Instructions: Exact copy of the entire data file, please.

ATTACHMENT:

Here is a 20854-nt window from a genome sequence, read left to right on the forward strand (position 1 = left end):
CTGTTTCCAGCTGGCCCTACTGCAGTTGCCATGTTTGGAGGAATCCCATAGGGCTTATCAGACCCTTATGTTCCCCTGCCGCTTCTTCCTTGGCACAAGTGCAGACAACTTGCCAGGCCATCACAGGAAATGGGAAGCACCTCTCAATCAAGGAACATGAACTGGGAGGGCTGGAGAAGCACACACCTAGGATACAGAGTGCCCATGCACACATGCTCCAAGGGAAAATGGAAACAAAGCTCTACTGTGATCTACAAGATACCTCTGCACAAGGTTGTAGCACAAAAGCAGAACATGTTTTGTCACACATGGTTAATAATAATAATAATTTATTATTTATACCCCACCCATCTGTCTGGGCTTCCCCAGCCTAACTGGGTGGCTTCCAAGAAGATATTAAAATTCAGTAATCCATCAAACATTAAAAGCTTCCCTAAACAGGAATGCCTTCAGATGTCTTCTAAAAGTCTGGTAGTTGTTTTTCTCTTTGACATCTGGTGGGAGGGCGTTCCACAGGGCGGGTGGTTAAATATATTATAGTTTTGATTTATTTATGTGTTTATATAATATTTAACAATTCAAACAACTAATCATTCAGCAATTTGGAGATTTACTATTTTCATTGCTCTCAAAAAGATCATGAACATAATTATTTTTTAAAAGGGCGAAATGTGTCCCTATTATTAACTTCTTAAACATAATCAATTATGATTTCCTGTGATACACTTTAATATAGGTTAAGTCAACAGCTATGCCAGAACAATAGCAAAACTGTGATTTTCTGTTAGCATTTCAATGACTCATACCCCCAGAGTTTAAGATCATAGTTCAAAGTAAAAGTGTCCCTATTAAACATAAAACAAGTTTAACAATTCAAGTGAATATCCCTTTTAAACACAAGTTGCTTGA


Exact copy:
Here is a 20854-nt window from a genome sequence, read left to right on the forward strand (position 1 = left end):
CTGTTTCCAGCTGGCCCTACTGCAGTTGCCATGTTTGGAGGAATCCCATAGGGCTTATCAGACCCTTATGTTCCCCTGCCGCTTCTTCCTTGGCACAAGTGCAGACAACTTGCCAGGCCATCACAGGAAATGGGAAGCACCTCTCAATCAAGGAACATGAACTGGGAGGGCTGGAGAAGCACACACCTAGGATACAGAGTGCCCATGCACACATGCTCCAAGGGAAAATGGAAACAAAGCTCTACTGTGATCTACAAGATACCTCTGCACAAGGTTGTAGCACAAAAGCAGAACATGTTTTGTCACACATGGTTAATAATAATAATAATTTATTATTTATACCCCACCCATCTGTCTGGGCTTCCCCAGCCTAACTGGGTGGCTTCCAAGAAGATATTAAAATTCAGTAATCCATCAAACATTAAAAGCTTCCCTAAACAGGAATGCCTTCAGATGTCTTCTAAAAGTCTGGTAGTTGTTTTTCTCTTTGACATCTGGTGGGAGGGCGTTCCACAGGGCGGGTGGTTAAATATATTATAGTTTTGATTTATTTATGTGTTTATATAATATTTAACAATTCAAACAACTAATCATTCAGCAATTTGGAGATTTACTATTTTCATTGCTCTCAAAAAGATCATGAACATAATTATTTTTTAAAAGGGCGAAATGTGTCCCTATTATTAACTTCTTAAACATAATCAATTATGATTTCCTGTGATACACTTTAATATAGGTTAAGTCAACAGCTATGCCAGAACAATAGCAAAACTGTGATTTTCTGTTAGCATTTCAATGACTCATACCCCCAGAGTTTAAGATCATAGTTCAAAGTAAAAGTGTCCCTATTAAACATAAAACAAGTTTAACAATTCAAGTGAATATCCCTTTTAAACACAAGTTGCTTGA